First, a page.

With a voice reminiscent of Queen frontman Freddie Mercury, Madison singer Adrian Grimes had a chance to put it to work all while spreading a bit of health education.
Grimes performed a parody of “Bohemian Rhapsody” that joins together the melody and voice of the original song with playful lyrics befitting the COVID-19 panic: “Is this a fever? Is this just allergies? Caught in a lockdown. No escape from the family.”
His rendition of “Coronavirus Rhapsody” was posted March 21 on YouTube and has gone viral with 4.9 million views as of Wednesday afternoon.
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Save for a few lyrical changes by Grimes, the song was written by Massachusetts-based comedian Dana Jay Bein, who said he finds inspiration in difficult times. Bein was laid off from his job at a day spa in Cambridge due to coronavirus closures the same week his lyrics found a mass audience.
Sitting in his underwear in quarantine and feeling uneasy about having a sore throat, Bein just started singing “Bohemian Rhapsody.” There was no real reason for that song in particular. Bein isn’t even a huge fan of Queen.
“I felt the scratch in my throat, sang the first couple of lines out loud and it was like lightening struck,” said Bein, who pumped out the rest of the lyrics in fewer than 10 minutes.
Bein posted the lyrics he wrote on his Twitter account March 18, and has given permission to dozens of people to use his lyrics to record their own versions. Although people have pleaded for a version from him, Bein admits he isn’t much of a singer himself.
Grimes, who is lead singer for the band The Solution, found the song through a Facebook post that someone sent him with a few of Bein’s lines. A Google search for the full song led Grimes to Bein’s website.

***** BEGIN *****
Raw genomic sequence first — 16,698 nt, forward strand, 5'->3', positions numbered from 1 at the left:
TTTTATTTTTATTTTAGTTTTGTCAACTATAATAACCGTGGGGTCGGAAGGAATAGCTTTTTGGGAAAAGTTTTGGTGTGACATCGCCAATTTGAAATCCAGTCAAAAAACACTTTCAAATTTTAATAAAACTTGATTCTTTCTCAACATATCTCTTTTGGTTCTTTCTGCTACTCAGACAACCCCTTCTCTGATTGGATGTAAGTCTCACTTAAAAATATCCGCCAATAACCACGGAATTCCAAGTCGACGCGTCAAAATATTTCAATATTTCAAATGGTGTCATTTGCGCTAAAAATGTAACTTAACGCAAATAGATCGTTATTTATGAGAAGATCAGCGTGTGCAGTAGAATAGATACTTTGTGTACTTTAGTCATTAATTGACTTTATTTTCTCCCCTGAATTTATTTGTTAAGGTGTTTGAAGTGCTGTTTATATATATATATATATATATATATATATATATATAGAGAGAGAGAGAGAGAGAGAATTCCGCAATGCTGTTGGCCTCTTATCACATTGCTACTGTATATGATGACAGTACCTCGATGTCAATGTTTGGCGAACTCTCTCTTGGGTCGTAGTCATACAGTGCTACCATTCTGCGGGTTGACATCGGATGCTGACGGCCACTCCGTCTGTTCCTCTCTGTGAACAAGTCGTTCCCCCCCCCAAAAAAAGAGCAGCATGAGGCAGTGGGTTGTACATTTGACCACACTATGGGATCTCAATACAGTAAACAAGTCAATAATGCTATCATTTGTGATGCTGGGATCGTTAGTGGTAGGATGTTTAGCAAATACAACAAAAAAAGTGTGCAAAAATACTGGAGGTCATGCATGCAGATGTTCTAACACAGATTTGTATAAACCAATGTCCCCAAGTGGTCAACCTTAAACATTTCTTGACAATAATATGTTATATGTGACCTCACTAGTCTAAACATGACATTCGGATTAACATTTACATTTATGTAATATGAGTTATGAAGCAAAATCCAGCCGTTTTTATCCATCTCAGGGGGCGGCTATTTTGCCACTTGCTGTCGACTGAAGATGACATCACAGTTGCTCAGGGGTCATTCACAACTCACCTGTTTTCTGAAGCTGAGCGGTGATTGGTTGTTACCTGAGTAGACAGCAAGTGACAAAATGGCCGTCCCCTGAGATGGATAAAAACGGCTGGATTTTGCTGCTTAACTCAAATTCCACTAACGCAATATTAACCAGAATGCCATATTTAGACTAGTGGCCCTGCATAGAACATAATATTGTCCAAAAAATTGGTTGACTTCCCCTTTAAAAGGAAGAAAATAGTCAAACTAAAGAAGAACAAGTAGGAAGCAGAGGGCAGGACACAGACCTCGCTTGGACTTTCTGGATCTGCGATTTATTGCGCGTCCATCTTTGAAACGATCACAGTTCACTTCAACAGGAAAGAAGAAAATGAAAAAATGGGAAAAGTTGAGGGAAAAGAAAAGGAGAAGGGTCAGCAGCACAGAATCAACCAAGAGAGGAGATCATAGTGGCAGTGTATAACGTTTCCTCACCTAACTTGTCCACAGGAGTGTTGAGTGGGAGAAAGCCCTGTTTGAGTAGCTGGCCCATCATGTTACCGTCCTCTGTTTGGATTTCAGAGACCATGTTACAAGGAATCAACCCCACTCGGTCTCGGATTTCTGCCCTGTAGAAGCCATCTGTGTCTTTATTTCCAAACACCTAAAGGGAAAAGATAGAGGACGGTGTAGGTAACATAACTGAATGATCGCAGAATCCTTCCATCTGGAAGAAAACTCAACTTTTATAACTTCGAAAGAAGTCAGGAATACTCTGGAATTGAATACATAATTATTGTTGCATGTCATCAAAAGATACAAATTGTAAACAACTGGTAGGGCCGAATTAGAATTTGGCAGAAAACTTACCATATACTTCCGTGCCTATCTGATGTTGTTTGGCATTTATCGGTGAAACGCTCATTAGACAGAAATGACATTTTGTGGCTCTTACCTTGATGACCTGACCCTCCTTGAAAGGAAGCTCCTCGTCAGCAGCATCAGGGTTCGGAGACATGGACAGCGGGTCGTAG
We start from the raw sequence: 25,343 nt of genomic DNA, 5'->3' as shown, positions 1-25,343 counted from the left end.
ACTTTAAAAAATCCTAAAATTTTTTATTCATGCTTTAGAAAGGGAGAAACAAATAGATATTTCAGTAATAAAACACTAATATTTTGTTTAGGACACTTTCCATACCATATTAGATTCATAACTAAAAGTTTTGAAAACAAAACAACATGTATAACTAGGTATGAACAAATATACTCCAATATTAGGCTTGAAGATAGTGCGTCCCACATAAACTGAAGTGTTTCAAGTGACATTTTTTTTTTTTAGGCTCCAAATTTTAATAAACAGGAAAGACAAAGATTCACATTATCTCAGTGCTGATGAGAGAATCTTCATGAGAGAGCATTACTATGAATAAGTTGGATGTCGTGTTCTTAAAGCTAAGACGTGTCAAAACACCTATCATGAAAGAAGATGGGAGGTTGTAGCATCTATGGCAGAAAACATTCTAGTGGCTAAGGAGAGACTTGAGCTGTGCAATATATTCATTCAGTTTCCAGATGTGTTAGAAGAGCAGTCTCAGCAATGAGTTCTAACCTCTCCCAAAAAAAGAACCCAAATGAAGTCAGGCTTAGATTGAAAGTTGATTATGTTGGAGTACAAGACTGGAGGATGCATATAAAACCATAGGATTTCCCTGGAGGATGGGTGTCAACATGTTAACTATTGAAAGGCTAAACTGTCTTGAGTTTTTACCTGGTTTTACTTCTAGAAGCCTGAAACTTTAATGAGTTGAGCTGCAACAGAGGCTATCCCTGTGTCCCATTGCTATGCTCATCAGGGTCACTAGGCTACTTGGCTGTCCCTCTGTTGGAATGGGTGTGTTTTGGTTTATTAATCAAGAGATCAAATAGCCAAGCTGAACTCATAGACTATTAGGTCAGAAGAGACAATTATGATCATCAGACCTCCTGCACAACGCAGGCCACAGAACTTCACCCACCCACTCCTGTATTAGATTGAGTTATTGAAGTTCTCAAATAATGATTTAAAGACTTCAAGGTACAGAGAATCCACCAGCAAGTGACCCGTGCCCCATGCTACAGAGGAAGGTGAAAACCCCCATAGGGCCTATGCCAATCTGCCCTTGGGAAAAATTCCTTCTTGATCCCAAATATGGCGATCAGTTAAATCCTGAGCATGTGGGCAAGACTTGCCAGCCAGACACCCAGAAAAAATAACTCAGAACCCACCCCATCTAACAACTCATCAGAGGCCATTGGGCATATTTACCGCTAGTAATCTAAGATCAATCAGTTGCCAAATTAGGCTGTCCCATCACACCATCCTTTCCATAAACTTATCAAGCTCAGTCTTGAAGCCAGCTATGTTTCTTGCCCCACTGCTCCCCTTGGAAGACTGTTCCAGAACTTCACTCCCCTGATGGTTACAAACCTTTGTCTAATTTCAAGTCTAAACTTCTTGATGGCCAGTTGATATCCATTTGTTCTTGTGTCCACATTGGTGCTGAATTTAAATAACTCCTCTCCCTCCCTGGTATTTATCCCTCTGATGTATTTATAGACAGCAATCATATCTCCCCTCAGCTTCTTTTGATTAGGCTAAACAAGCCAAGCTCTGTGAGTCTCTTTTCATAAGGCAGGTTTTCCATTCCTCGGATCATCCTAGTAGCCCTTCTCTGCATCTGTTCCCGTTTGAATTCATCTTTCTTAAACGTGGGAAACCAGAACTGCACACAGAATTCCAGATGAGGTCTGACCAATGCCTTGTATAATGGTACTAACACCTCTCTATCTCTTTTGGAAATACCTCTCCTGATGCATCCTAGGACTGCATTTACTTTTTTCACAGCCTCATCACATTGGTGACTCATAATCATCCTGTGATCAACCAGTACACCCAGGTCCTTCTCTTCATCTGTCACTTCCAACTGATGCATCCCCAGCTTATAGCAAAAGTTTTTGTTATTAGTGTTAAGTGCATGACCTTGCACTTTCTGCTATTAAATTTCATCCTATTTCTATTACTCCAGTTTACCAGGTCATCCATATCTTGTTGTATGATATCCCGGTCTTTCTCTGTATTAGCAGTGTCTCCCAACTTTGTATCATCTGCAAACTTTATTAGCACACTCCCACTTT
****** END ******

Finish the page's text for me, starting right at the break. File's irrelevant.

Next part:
Without knowing the extent to which the lyrics were gaining a foothold, Grimes reached out to Bein and asked for permission to record using those lyrics. Nervous Bein would say no, he even included in the email a previous YouTube video to prove he had “the chops” to do it.
“I thought it was absolutely genius,” Grimes said of the lyrics.
Now, a month after Grimes’ video went live on YouTube, there are hundreds of videos available of people singing this particular rendition. Some, Grimes said, he likes better than his own, pointing specifically one done by the band Shelter Skelter.
That particular video on YouTube has about 9,700 views and was uploaded March 31. Grimes said he thinks his own version got so much traction because of the similarities in his voice to that of Mercury.
It took him between five and eight hours to record the song, which he posted thinking it would get a few views from fans of his band. Within the first few days, the video had attracted 300,000 views.
“I was just shocked,” he said.
Grimes’ iteration is one of at least 10 videos that have gotten more than a million hits, Bein said. Between all the different variations, Bein’s lyrics have been heard in some form by more than 100 million people.
Bein made sure to credit the musicians and artists who went viral and helped him go viral.
“It’s pretty humbling and at times tear-jerking to know that I spread joy and laughter all over the world in one of the darkest times of our history,” he said.
Grimes changed a few words from Bein’s script so that they’d feel more comfortable to sing. He changed the last line to “The curve could get much flatter / You know it’s your responsibility” as a way to encourage people to take action and help prevent the spread of the virus.
“It’s not just funny,” he said. “There is actually a very important message in that.”
There are plenty of other coronavirus parodies to enjoy, including Brent McCollough’s “Stayin’ Inside” parody of the Bee Gees’ “Stayin’ Alive” or “Virus….Baby” by the Singing Dentist, which is a parody of “Ice Ice Baby” by Vanilla Ice. Chris Mann, who’s been dubbed the COVID-19’s Weird Al, has several iterations, including “Hello” and “My Corona.”
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